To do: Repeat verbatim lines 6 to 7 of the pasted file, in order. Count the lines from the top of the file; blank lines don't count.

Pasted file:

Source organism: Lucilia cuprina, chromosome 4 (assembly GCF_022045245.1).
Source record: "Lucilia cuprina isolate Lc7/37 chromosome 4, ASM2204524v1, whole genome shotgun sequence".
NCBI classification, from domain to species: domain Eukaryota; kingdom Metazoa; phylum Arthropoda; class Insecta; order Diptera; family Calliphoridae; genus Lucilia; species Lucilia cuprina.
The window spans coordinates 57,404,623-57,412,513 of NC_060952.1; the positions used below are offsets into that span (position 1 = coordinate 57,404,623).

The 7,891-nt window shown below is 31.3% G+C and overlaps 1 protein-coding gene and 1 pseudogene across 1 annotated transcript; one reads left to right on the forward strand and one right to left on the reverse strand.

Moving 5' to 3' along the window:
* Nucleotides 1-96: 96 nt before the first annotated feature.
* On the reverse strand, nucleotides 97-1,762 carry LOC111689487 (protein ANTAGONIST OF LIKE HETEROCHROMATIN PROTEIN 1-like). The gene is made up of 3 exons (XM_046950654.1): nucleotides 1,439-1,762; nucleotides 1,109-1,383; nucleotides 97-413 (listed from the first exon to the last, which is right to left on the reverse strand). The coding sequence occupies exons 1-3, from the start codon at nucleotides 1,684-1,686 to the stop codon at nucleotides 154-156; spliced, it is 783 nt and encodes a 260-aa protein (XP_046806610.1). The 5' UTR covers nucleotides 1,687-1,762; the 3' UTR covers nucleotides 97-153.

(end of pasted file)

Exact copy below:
Moving 5' to 3' along the window:
* Nucleotides 1-96: 96 nt before the first annotated feature.